Transport Safety Victoria conducts and commissions research to support investigations, educational programs, compliance operations, and evidence-based operational policy.
A function of the Safety Director, under the Transport Integration Act 2010 (Vic), is to 'collect information and data about, and commission and sponsor research into, transport safety matters' (section 173 (1)(i)).
The collection of data and information pertaining to transport and boating safety matters, and the commissioning and sponsoring of related research projects are functions which are integral to the Safety Director's ability to proactively shape its risk management and regulatory strategies.
Research reports are available to download as a PDF and accessible Word document where possible.
Maritime safety reports
Annual boating safety campaign
The Maritime Safety Victoria (MSV) Prepare to Survive: Know the Five campaign launched in the summer of 2018-19.
Calls to action:
- Know the weather
- Practise getting back on
- Carry a distress beacon
- Lock in a buddy plan
- Wear a lifejacket.
Evaluation: 2019-20 campaign
For the 2019-20 campaign, we built on the messaging with the launch of the Boating Vic website and app.
Although online promotion of the campaign was cut short so MSV could assist in sharing updates around the 2020 bushfire State of Disaster and the COVID-19 pandemic State of Emergency, a survey of 1,137 boaters and 307 paddlers in Victoria found that 96% of boaters and 89% of paddlers agreed the campaign message was important.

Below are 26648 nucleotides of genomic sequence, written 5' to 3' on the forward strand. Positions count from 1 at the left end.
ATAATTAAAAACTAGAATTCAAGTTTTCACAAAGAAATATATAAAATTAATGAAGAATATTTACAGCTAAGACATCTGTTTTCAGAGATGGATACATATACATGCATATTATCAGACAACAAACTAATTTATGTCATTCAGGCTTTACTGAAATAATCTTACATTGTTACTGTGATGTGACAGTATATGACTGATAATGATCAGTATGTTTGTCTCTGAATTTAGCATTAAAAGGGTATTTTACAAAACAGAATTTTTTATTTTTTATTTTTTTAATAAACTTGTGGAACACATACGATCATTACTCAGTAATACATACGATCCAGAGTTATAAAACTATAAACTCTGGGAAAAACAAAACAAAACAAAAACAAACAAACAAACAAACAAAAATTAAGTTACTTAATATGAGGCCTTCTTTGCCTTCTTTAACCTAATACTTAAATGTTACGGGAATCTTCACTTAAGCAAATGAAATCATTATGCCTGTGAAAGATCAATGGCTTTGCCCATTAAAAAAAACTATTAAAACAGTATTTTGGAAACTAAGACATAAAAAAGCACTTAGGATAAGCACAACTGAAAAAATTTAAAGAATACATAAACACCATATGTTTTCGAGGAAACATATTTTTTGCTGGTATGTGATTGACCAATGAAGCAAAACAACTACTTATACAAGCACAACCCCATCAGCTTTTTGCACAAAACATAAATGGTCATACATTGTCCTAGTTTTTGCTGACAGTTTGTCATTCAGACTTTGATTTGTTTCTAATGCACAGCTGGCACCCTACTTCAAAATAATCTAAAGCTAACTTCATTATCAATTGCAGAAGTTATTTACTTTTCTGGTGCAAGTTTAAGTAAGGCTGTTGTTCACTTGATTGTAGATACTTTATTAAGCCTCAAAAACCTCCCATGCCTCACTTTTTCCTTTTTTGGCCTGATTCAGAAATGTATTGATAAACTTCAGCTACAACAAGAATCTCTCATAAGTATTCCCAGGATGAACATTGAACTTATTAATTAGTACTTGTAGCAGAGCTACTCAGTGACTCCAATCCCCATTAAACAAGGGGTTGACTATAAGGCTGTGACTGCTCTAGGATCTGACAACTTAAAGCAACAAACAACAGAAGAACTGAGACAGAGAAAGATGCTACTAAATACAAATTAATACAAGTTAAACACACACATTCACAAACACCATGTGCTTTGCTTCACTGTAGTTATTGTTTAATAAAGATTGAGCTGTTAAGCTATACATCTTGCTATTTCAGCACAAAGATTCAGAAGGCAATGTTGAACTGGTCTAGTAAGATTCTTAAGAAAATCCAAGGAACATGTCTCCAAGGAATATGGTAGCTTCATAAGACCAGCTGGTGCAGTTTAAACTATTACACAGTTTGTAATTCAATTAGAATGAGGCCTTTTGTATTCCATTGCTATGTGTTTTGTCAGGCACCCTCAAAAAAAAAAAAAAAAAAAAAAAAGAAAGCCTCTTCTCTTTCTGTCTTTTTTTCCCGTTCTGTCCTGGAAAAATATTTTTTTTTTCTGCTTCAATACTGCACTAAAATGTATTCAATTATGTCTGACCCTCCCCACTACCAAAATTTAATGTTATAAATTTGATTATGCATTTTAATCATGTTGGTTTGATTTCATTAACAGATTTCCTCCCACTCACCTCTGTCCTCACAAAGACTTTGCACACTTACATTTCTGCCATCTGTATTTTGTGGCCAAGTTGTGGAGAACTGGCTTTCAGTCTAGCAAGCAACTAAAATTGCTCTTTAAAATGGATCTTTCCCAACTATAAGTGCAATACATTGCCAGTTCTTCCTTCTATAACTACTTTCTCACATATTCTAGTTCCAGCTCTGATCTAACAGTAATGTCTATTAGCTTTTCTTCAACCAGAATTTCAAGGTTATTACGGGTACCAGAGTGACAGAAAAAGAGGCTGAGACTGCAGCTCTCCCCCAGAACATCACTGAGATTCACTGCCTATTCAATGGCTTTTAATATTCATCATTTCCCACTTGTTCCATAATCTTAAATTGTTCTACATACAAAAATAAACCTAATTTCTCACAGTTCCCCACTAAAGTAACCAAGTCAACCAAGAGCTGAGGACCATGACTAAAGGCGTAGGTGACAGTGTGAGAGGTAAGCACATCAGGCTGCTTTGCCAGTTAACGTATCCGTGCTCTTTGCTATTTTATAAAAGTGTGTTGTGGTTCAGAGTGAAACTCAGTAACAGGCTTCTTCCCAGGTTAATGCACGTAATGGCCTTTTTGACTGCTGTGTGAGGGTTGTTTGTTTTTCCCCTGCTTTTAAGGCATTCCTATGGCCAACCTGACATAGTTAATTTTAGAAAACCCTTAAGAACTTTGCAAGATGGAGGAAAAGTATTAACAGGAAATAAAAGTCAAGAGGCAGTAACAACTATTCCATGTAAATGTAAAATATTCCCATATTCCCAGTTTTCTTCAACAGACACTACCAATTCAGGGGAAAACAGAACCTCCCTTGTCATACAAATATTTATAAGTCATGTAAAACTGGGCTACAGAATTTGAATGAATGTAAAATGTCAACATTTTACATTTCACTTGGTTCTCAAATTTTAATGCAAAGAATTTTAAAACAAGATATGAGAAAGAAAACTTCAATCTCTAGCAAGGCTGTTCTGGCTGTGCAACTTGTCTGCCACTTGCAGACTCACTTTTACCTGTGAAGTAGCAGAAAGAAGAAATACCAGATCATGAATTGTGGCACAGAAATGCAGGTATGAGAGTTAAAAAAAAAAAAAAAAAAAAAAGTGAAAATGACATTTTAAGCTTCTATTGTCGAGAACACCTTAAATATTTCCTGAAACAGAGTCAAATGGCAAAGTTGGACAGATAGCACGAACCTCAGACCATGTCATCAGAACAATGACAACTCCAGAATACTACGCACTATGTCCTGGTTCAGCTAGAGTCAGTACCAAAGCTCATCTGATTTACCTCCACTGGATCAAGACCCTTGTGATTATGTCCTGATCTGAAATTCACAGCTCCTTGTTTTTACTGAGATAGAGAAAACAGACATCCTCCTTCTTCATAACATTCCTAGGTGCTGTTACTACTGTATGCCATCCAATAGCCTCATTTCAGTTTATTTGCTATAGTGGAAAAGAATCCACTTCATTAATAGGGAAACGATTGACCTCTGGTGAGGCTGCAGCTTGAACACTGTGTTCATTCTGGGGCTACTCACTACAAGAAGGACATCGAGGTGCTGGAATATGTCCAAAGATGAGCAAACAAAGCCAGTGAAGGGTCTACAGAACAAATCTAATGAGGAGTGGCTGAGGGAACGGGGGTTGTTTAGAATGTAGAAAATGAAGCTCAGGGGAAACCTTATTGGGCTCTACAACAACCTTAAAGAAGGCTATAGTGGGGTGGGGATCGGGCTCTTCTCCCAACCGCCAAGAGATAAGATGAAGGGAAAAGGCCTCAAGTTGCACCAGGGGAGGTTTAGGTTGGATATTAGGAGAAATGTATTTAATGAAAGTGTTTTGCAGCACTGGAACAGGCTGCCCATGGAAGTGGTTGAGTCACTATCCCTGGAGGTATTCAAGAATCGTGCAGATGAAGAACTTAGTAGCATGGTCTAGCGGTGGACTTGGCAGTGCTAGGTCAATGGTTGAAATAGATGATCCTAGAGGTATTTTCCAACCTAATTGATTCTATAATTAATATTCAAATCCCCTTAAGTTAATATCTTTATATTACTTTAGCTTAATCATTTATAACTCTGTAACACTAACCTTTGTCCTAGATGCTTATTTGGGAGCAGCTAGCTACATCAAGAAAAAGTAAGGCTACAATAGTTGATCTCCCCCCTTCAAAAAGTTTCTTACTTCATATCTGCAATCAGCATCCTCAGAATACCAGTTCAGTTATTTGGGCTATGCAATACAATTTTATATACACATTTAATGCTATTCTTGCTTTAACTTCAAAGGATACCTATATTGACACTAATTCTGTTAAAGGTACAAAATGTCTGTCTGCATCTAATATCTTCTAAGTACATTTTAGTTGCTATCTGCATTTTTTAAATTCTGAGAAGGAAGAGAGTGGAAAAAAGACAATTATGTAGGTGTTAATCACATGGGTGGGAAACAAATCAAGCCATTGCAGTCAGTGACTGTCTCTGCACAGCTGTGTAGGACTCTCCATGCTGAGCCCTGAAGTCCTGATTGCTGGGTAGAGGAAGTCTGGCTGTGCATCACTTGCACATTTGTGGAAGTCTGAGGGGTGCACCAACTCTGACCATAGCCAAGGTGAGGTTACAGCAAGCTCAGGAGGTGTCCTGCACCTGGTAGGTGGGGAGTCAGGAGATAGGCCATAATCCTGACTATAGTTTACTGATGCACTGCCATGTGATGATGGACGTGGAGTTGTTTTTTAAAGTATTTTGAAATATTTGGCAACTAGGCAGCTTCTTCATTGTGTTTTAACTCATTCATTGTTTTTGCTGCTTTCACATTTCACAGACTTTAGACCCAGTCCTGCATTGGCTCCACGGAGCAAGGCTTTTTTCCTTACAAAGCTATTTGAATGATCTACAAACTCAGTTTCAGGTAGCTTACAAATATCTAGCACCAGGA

Evaluation: 2020-21 campaign
Researchers surveyed 1,717 boaters and 409 paddlers, finding that more than 90 per cent in each group acknowledged the Prepare to Survive messages are important.
The 'know the weather’ campaign message was remembered by around 60 per cent. Statistics also show that one in four survey respondents are now using the Boating Vic website and app to assess conditions.
However, the findings also showed:
- Only 59% of boaters and 64% of paddlers were aware that they should practise getting back on
- While 90% of boaters carry a distress beacon or radio, only 56% of paddlers do
- 65% of boaters tend to underestimate the inherent risks due to feeling confident and experienced
Hospitalisation data analysis 2017 – maritime
In 2017, TSV engaged Monash University Accident Research Centre's Victorian Injury Surveillance Unit to undertake an analysis of the nature, incidence and mechanism of certain transport related injuries to patients presenting to Victorian hospitals.
This data will help us identify those most at risk, and work with them to raise their awareness on how to stay safe.
- Hospitalisation data analysis - Maritime - 2005-15 PDF, 949.9 KB
- Hospitalisation data analysis - Maritime - 2005-15 DOCX, 213.0 KB
Paddle craft safety research 2016
Given the increase in the frequency and proportion of paddle craft involvement in recreational vessel fatalities and the paucity of evidence on the profile of contributing factors, Maritime Safety Victoria commissioned the Coroners Court of Victoria to conduct an analysis of the medico‐legal death investigation.